Saturday, December 29, 2012

John Z's new Moth

John Z has been busy over the winter building a modified Mistral design Classic Moth and with the hull stitched up he invited local sailors to come over for a natter.  Anytime beer and boats are involved, I'm there!

"A Mistral, like a good bit of beef benefits from a few days of hanging."  Those words come from the original building notes by designer Derek Chester.  Hanging a stitch and glue hull allows the panels to even out and the builder to gauge and eliminate twists in the hull before locking the shape down with epoxy.  This boat is a copy of Walt Collins' modified Mistral Y2K BUG which John currently races.  Walt eliminated the butt strip running from the transom to the aft end of the centerboard truck, which the original plans call for.  This permits the hull to be shaped more naturally and avoids the ugly knuckle which usually distorts the keel line of these boats.

Two temporary bulkheads.  The transom shown in the first photo is permanent but these two bulkheads will be removed as the hull shape is refined.  John is a very neat and careful builder.  He's in no hurry to complete the boat but hopefully will have her ready in time for the Brigantine regatta in mid June.

A photo of the bow of the hull showing the copper wires which temporarily hold the skin panels together and are part of "stitch and glue" building method.

Looking down on the bow.  More wires can be seen along the keel line.  These will eventually be covered by a 4 inch wide strip of fiber glass tape saturated with epoxy resin.

Builder John Z. explaining how he installed the inwales.

It was a fine December day so John P. motored to the gathering in this very nice Triumph TR4-A.

Top down in December!  That was so yesterday.  Today it's snowing. 

The TR's engine room.

A proper dash full of instruments.



Nine of us eventually assembled to drink beers and gawk at John's new boat.  We sometimes struggle to turn out this many for an actual race!  Happy New Year to all and to all Smooth Sailing in 2013!  (this photo courtesy of John Z; and yes, he builds boats in his basement).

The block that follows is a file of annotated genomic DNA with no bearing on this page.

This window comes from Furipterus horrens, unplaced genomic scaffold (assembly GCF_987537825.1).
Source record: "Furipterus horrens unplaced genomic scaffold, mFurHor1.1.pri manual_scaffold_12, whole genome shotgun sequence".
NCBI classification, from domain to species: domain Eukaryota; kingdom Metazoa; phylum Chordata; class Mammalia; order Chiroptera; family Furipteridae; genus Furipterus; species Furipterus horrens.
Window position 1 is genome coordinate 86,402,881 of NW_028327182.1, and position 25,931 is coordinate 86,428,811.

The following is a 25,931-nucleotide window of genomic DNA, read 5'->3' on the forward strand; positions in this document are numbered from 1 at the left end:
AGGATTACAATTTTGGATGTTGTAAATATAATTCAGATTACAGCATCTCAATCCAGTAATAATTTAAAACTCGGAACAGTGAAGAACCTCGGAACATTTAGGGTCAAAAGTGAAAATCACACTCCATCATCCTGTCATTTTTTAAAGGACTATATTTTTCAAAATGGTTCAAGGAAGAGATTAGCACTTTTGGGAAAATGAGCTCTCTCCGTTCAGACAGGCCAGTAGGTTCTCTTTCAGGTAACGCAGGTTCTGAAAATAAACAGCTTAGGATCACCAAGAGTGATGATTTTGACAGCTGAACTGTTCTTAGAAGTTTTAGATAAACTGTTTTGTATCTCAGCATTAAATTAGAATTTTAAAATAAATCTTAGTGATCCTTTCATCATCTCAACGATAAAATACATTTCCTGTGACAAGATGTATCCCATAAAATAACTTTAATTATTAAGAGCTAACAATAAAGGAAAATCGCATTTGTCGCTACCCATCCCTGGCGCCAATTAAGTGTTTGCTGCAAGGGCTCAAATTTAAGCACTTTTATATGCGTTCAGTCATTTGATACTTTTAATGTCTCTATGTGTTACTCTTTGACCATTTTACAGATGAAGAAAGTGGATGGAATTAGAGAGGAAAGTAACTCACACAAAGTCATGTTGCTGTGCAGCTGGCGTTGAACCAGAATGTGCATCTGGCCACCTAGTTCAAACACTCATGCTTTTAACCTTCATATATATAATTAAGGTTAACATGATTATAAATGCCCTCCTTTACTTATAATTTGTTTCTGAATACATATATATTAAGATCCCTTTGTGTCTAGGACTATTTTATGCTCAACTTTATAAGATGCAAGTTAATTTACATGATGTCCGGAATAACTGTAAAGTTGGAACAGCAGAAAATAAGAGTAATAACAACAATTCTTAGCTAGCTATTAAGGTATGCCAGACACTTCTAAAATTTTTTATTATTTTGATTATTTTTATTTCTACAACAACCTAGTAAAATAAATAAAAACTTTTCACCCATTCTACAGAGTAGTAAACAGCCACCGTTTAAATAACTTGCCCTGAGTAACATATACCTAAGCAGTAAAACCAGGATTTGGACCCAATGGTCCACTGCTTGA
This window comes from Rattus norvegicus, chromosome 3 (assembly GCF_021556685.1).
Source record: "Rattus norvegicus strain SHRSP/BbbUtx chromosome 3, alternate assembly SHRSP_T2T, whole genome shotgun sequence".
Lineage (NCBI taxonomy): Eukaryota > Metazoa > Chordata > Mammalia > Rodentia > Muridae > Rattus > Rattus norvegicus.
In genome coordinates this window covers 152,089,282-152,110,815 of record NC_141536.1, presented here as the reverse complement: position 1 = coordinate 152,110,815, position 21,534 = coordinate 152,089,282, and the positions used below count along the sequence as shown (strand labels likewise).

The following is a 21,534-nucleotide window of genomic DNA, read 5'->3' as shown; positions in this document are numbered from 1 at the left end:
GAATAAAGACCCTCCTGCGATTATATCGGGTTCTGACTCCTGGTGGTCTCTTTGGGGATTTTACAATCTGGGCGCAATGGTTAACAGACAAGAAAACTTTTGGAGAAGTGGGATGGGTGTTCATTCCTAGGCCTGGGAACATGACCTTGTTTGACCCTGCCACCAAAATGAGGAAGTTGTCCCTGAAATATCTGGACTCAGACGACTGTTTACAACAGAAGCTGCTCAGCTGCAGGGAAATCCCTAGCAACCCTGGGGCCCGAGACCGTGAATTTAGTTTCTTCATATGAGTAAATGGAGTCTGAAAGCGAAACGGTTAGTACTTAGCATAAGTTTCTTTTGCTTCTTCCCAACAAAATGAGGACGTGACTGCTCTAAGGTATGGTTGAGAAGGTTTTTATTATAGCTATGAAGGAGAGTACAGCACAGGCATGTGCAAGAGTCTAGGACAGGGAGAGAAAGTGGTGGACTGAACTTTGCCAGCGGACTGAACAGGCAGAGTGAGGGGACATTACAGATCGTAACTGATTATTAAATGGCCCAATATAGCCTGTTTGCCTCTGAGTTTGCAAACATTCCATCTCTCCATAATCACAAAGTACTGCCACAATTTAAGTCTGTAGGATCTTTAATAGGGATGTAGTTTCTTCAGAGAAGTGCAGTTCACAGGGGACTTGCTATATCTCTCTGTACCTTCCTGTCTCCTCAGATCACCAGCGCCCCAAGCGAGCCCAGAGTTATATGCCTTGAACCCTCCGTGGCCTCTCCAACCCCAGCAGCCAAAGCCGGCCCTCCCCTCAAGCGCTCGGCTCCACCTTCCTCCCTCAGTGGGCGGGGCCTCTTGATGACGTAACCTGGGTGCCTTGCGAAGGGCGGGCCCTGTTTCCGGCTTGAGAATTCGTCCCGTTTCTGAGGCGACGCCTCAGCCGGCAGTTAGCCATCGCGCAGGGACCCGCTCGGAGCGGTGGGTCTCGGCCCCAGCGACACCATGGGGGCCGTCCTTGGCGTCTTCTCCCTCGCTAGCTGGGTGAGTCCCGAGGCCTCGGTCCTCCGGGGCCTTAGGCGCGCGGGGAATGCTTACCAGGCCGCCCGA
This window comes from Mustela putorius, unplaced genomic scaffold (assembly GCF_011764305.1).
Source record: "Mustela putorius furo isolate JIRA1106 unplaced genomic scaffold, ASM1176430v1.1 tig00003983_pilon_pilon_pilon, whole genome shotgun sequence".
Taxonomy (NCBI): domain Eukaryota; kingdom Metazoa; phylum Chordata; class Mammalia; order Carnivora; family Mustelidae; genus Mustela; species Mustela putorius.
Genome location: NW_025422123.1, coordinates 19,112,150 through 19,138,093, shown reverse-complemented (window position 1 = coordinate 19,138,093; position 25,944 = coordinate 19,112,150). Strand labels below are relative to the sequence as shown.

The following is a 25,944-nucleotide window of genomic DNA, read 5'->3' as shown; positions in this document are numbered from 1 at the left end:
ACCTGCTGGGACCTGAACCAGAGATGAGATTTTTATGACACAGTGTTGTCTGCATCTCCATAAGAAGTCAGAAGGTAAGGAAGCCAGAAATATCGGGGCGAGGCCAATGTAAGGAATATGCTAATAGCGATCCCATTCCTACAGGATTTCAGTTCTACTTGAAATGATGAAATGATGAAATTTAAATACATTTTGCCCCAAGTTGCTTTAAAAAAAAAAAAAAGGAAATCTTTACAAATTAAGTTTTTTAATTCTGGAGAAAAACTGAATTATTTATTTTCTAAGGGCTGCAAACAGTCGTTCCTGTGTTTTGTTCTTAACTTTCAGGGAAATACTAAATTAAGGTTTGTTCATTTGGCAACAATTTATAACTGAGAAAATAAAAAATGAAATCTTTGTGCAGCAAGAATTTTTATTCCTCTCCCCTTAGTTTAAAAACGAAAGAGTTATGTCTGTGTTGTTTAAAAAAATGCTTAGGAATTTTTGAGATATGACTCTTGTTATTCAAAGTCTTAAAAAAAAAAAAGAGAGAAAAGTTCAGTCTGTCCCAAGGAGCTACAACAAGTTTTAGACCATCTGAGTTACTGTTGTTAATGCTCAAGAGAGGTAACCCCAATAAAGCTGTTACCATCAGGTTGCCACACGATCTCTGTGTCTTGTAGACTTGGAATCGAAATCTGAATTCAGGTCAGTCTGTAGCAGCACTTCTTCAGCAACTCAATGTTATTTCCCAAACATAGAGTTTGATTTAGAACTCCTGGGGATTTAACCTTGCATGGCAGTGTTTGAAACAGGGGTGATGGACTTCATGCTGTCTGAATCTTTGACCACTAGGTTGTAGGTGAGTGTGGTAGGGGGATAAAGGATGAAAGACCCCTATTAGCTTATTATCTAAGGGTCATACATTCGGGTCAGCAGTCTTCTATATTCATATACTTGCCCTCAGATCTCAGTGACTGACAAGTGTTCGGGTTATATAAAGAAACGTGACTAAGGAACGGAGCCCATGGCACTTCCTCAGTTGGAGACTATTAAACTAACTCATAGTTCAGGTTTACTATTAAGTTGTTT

8 comments:

  1. Impressive work and impressive super-clean work area John ... Wish I was there ,but not sure about the snow the next day ! ... PS , Shame Smith's don't make a round GPS with a silver bezel !

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    1. Relax Len, the snow didn't amount to much. It turned to rain before I could remember where the snow shovel was.

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  2. looks like I missed a good boat party. oh well. the boat looks good John. the TR4-a looks good too. I fixed my seitect dolly so I did a little boat work.

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  3. Greg: Too bad you live 5 hours away. You would have sparked up the party! I had a surprise on my roof racks which I'll blog about soon--stay tuned.

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  4. Lovely work. That basement has an awful lot of sunlight in it. Must be a half basement.

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    1. I'm uncertain of the architectural terminology; the shop is downstairs in the utility region of their house. To me that's a basement. Yes, plenty of daylight from the above ground windows--v. useful; most of the boat building I've been a part of took place in dark sheds and draughty, unheated garages!

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  5. Thanks for the kind words folks, it was a blast having everyone here, maybe this should be an annual winter event.

    Regarding my boat shop, it is actually the family room. All of the other (almost identical) houses in the neighborhood have their big TV's and couches in this room. I made a deal with the wife that she could have horses barns and fences in the backyard on the condition that I got the family room to myself. Other than being horse broke, this is a great deal for guys who want a nice, well lit shop.

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    1. Well that sounds swell, John--you build a boat each winter and we'll come over and drink beer ;)

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